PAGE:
I have been thinking about the times I’ve had to drive home from work, back and forth, about one and a half hours apiece, Mondays and Fridays, making it 3hours on the highway in a week, and the plenty comments I got from Nigerian Policemen.

Nigerian Policemen are a funny lot, I mean, the ones that stand on the roadside, and what I do anytime I remember all our meetings, is to smile. My friends think it’s because I’m female. Men do not have such hilarious moments with the famous men in black. But that is an issue for another day.

My marital status suddenly changed, courtesy of these famous men. From afar, driving and negotiating bends and swerving to avoid potholes and ditches, I would suddenly behold these men. (In fact, very early one morning, I drove past them while they had their heads bent in prayers.) Ok. So, one of them would be in the middle of the road, indicating that I should stop. I would then have to slow down o.

When we are abreast, the conversation would usually go like this:

Good day officer!

Ah.. madam the madam, how are you, how the family?

We are fine sir, thanks be to God.

Madam, I for escort you o, but I know say your husband go vex. Safe journey o.

I usually extend my laughter on comments as this.

And so, no checkpoint would pass without reference to this imaginary man The Nigeria Police has decided to amalgamate me with. Oh yes, I am female, and there would be no logical reason as to why a female would be driving if not for an Oga at the top, seated majestically behind the scene, after handing over a car key to his dear wife. A cop even told me categorically at a checkpoint after exchanging pleasantries, ‘greet your husband for me o!’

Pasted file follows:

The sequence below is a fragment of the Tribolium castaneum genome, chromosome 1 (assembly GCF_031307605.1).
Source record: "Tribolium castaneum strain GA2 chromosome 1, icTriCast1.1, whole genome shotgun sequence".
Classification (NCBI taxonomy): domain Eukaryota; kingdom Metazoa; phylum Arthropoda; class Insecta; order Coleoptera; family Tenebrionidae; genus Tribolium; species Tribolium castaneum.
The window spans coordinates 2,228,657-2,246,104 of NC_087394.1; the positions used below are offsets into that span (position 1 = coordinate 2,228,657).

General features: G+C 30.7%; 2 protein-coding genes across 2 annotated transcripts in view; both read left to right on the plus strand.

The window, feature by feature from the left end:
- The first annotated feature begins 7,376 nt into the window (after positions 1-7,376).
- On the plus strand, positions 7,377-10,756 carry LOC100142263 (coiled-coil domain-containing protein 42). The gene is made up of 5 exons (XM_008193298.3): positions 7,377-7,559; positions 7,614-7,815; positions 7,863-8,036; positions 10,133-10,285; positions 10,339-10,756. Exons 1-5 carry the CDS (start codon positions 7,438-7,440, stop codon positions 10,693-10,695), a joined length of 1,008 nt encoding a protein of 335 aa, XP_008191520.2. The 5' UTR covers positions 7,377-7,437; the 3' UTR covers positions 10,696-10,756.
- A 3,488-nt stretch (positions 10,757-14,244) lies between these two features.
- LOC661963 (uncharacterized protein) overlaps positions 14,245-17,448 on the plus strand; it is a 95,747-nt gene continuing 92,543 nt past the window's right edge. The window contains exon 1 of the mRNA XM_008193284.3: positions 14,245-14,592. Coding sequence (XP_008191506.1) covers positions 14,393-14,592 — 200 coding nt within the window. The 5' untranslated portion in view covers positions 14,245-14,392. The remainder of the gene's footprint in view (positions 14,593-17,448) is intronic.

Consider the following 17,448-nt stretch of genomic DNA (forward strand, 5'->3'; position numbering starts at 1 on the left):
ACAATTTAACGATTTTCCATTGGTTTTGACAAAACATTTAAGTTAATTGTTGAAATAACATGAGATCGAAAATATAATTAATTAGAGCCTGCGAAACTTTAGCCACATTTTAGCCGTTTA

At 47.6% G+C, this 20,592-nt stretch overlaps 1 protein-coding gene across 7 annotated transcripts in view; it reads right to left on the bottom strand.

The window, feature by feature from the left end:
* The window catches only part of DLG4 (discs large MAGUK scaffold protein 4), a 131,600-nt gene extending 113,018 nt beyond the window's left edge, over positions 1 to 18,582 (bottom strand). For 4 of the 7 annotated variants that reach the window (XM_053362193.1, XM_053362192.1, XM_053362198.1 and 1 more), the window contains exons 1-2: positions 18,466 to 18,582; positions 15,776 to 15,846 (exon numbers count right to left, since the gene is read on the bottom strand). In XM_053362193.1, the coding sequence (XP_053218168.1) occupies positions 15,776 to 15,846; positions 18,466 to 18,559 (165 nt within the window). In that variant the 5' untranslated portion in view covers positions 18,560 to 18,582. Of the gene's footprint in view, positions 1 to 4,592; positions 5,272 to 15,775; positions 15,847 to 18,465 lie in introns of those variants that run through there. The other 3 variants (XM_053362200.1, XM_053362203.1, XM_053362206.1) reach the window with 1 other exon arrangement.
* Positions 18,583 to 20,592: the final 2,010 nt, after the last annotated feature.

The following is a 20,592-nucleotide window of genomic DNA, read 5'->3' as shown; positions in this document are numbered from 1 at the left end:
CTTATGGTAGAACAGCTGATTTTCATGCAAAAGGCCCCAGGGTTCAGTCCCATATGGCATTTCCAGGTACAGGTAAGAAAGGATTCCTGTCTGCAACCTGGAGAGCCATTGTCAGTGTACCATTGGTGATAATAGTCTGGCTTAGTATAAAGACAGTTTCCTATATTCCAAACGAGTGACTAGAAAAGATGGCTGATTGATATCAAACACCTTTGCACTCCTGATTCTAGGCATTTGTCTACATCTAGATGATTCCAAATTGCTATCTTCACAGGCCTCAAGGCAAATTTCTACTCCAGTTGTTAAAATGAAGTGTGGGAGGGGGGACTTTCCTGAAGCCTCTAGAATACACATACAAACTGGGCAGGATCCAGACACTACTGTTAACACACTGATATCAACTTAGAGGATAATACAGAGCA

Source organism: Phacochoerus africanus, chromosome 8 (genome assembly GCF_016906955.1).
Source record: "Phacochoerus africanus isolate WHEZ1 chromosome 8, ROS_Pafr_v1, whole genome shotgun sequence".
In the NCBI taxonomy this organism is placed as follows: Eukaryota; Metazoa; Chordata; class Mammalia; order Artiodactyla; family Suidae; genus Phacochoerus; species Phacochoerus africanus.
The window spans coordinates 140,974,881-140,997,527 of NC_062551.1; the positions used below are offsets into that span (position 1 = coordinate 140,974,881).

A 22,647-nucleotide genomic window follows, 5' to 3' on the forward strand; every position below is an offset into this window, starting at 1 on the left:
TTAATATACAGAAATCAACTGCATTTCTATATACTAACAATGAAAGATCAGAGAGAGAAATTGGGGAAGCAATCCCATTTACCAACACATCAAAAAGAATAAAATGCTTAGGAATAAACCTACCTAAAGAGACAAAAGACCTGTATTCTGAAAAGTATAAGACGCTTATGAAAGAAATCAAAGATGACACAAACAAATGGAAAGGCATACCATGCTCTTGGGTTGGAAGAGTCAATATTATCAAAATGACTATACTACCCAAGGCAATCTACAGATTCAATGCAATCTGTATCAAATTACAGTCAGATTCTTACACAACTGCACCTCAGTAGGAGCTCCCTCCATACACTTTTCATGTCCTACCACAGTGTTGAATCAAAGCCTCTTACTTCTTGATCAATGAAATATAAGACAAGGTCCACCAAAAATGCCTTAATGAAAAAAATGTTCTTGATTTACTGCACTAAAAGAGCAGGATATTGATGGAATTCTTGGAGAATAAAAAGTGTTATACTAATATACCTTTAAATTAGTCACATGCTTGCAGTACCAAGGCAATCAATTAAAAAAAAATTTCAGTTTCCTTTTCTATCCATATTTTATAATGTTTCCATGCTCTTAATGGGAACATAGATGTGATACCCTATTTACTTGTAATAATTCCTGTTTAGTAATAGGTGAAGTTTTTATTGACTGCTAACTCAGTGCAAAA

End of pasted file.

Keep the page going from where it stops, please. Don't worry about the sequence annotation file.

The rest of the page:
On another occasion, a Policeman said to me with a flirtatious smile lingering on his face, ‘hello baby!’ when a friend drove me in a company bus. Helping a stranded man on the road even meant him asking how my ‘husband and the kids are doing.’ And so, a car has become the determinant of my marital status.

As a Nigerian woman, I wonder why I have to be considered spineless, as somebody who can’t do anything on her own. I wonder if the “Mrs” hash-tag has to trend for the sheer and simple dignities of driving to work.

I never replied any comments about my phantom hubby. I would just laugh it off really. It only gave my brain something to chew and ultimately provided the muse with stuff, giving me a peepshow of the mind-state of an average person, and telling me patriarchy has been taken too far.

I used to think that times have changed, that since women have now reached amazing heights, society can loosen up, a bit. At least, can’t they see what the Ellen Johnson-Sirleafs and Angela Merkels and Joyce Bandas have become? Or maybe I’m expecting too much from a traditional African society. Maybe not. Or maybe I’m expecting change to come too soon.

And so, Dear Policemen, I cannot categorically tell you I am Mrs Somebody, because my marital status has been made known to you by my Oga at the top, and it is not ‘married’. Thank You.

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2 thoughts on “In 9ja, driving a car makes you Mrs Somebody By Fiyinfoluwa Akinsiku

  1. Great article. Very relevant to perception of women in our society. I don’t even understand how women driving is related to having a husband.

    Obviously we have a long way to go with gender equality, w’ll get there eventually.

    Like

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